“Without having downed a glass of overpriced Prosecco, I actually had to immerse myself in conversation, feign interest, and try really hard to care about what the other person was saying.” Emily Bahr-de Stefano talks the perils of dating sober.
The first time I ever got drunk, I was 14 — handed a half full bottle of Grand Marnier, I downed the shit in under a minute. All I remember was the feeling that came immediately afterwards: a bittersweet orange taste and a burning throat and stomach. Needless to say, that night did NOT end well (or so I have been told). The grand climax allegedly involved my friend’s mother hauling my vomit-soaked body into the shower.
I wish I could say that I used to get drunk for reasons other than appeasing the guys I hung out with. I first started drinking because a boy I liked had been AIM flirting (lol) with me, and implied that he wouldn’t make out with me unless and until I started drinking. Desperate, I obliged.
When I stopped drinking, in November 2013, it was also at the behest of a boy. On a park bench, dude told me that my drinking was ruining our relationship, and he couldn’t see me anymore. As I ugly cried in the cab ride home, I realized that my sexual awakening and first experiences with alcohol happened to coincide, and have been inextricably linked since. Even losing my virginity was a tipsy foray: three glasses into a bottle of Cabernet on Valentine’s Day and desperate to shed my V-card, I went to bed with a person I didn’t really love. And it went on like that, for the next nine years. Deciding not to drink was a choice I made for myself, but it seemed to affect everyone around me: my parents, my friends, and of course, any potential lovers or suitors. And it also sparked a period of five months where I did not kiss or get kissed, laid, or even touched sexually. Like AT ALL.
Hold the phone: I was never a very glam drunk. Just a drunk-drunk.
I was still a red-blooded young woman, so obviously I still went on dates. I found guys on Tinder and Hinge, and even went on a couple of blind dates, just to try and score. But the underlying reason for my newfound sobriety—i.e. that I stopped drinking because I couldn’t “hold my liquor”—became something like a skeleton in my closet. Should I tell my date before we met up that I had somewhat become a monk? Would they assume I had some weird religious background and pre-emptively curve me? Making things worse, these dates were always at bars.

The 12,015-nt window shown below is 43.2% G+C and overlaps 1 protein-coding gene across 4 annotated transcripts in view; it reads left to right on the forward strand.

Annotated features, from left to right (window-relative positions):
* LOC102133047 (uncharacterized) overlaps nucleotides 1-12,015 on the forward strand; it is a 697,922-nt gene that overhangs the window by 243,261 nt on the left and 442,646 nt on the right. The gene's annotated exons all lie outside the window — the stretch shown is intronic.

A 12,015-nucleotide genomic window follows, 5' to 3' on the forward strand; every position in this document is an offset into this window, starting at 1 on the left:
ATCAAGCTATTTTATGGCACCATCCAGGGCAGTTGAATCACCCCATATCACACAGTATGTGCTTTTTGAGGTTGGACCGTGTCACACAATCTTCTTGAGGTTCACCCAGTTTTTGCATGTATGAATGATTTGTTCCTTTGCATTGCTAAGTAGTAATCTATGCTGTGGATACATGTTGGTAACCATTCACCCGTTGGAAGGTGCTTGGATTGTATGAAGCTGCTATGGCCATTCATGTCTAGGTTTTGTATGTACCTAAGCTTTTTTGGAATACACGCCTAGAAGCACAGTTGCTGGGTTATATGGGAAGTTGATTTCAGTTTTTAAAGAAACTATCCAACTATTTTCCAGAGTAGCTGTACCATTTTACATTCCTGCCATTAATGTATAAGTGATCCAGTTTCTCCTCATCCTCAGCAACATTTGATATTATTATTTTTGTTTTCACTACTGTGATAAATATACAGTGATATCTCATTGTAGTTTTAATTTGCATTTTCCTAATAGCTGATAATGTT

The strategy I decided to go with was this: Once at the bar, I would wait until the actual moment the “other” prepared to open a bar tab so (a) the person wouldn’t think I was socially handicapped beforehand and reject me in advance, or (b) we would actually have time to awkwardly make small talk about where we both went to college and why we both live in New York.
In my pre-date interior monologue, the conversation would go something like, “Oh, what do you want to drink?” I’d say, “Just a Diet Coke, I don’t drink,” and then the person would say something like “Why?” or “For how long?” or even “Cool!” But then, there was always the chance they might really be thinking, “This bitch is a crazy alcoholic.” I usually prepared for the worst as a safety precaution, in case we had nothing to talk about or if the date was just a total disaster. Which, quite frankly, it usually was. I did not have a lot of second dates during that time. And I could not temper my disappointment with the dating pool by downing a glass of pinot, à la Ramona Singer.
The one thing I found from my initiation into dating sober was that it was a lot less fun than dating drunk. When I had alcohol in my system, I felt totally free of inhibitions (as most people do): going to bed with someone at the end of the first date didn’t seem problematic. Without having downed a glass of overpriced prosecco, I actually had to immerse myself in conversation, feign interest, and try really hard to care about what the other person was saying. I was more judgmental, more self-conscious, and more picky about the guys who actually pursued me. I realized “going out for a drink” was becoming nearly impossible, and that I’d rather have a first date where we actually do something other than watch the other person get blotto.